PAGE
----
Charles Baudelaire and the Question of Modernity
Charles Baudelaire (1821-1867) was one of the “poètes maudits”–“cursed poets”–and bad, bad boys of the nineteenth century. Seeking to escape what was sensed as the boredom or “spleen” of modern life, he found refuge in alcohol, drugs, exoticism, dandyism, satanic religious practice, and, above all, poetry, which many consider the most innovative and beautiful of the nineteenth century. Baudelaire was a Romantic and a Realist, who captured the reality of a changing Paris in poems that he hoped would transform the debris of everyday city life into the equivalent of Classical verse. Beginning with the “Introduction to the Reader” of his major collection, Flowers of Evil, and perhaps his most famous poem, “The Swan,” Professor R. Howard Bloch explores the themes of exile and return, the appearance of the Classical past in the present, new feelings for time, the advent of the “flâneur” or stroller in city streets, and the role of crowds. All are part of the experience of modernity in a city undergoing “Haussmannization,” urban change that, over a period of seventeen years, made Paris what it is today. Bloch concludes with a vision of Baudelaire as a poet for whom modernity is not synonymous with alienation and despair, but with redemption through art, which, for many writers of Fin-de-Siècle France, replaces religion.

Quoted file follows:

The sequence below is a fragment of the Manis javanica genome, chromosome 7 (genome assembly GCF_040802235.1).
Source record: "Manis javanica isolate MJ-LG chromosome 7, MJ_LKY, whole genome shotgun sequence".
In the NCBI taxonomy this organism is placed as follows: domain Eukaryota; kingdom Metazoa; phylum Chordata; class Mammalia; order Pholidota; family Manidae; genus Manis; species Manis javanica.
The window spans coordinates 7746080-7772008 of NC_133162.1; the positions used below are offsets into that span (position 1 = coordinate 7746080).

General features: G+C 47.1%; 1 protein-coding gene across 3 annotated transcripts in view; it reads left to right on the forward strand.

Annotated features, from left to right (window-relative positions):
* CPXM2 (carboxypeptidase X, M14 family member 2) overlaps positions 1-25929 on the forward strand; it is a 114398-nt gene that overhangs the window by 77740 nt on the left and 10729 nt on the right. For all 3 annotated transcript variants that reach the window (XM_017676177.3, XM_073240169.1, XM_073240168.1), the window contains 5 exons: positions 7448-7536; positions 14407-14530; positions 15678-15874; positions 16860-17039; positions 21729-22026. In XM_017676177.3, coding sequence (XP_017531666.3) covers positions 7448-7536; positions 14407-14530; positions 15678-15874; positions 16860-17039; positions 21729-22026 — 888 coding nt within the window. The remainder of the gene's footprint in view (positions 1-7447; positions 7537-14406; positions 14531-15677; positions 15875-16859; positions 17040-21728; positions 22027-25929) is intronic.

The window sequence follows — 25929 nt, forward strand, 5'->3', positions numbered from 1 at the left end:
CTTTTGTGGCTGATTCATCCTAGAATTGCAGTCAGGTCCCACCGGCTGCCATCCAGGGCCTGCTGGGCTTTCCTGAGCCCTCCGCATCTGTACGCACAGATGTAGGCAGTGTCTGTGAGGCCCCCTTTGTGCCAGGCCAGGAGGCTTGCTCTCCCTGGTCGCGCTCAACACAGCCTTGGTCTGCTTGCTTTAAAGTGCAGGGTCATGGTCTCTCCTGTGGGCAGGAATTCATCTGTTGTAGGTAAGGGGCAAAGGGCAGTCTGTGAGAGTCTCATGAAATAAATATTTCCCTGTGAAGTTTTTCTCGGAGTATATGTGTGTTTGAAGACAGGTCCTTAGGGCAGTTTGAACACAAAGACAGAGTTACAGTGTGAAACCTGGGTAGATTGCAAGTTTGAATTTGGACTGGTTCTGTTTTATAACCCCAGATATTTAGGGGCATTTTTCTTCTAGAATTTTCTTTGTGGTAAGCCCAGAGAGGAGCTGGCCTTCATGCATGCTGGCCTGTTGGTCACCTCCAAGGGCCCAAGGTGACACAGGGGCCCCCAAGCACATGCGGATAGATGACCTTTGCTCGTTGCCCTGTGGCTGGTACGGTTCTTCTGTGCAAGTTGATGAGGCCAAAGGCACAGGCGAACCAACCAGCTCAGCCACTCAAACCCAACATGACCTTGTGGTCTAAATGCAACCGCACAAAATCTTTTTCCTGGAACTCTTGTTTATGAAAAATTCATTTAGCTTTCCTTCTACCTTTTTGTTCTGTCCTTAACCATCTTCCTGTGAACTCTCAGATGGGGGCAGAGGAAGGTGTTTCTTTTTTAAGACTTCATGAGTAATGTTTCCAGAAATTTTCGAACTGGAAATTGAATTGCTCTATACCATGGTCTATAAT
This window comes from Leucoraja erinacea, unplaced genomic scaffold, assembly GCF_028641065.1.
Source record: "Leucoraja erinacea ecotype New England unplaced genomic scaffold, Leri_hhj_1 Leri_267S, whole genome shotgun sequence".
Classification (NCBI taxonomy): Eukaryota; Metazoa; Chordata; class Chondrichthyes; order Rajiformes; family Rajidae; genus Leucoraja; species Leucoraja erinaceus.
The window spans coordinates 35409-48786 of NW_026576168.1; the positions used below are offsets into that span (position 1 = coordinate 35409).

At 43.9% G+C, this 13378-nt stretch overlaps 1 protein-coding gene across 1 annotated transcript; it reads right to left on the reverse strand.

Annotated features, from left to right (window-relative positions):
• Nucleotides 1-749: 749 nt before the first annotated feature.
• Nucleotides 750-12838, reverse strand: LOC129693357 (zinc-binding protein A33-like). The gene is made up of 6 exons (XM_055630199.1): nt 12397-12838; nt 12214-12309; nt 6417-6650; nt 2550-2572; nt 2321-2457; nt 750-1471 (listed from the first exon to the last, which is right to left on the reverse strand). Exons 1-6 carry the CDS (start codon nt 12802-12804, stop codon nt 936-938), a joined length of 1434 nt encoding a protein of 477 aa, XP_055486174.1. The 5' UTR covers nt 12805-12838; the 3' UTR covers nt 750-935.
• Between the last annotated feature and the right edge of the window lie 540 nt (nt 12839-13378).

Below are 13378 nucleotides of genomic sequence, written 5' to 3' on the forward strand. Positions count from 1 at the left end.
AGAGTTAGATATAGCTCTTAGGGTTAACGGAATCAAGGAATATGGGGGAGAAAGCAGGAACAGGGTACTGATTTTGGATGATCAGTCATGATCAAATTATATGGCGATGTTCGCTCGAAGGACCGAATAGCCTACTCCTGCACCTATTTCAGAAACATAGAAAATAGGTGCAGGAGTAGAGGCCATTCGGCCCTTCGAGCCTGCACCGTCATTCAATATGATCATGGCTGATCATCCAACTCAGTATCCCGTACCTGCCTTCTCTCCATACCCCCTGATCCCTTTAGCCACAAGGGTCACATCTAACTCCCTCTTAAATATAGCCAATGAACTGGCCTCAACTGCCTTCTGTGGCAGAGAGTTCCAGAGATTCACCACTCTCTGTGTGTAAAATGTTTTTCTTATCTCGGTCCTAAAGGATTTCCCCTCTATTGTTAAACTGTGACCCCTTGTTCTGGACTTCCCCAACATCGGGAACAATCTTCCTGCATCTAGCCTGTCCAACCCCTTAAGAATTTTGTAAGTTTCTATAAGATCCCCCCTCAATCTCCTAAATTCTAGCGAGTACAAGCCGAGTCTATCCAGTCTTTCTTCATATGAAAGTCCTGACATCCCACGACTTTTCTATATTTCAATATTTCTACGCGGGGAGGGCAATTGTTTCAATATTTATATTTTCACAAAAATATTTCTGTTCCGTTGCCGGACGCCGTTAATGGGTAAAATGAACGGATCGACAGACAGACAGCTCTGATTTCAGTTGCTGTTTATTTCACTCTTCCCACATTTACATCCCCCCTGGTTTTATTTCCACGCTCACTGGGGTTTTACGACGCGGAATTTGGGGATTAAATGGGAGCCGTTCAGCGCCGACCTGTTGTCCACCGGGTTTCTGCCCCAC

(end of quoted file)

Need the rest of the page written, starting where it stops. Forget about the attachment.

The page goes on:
ABOUT R HOWARD BLOCH
Professor R Howard Bloch’s is Sterling Professor of French, Yale University. His teaching and research have covered topics including a study of epic and romance forms of the 12th and 13th centuries; an examination of the relationship of literature, money, and family structure; humour and the fabliaux; legal, economic, familial and political institutions; gender and the rise of Western romantic love; and an exploration of the history of printing in the 19th century. At Yale, he teaches Directed Studies, and courses on medieval and modern French literature and culture.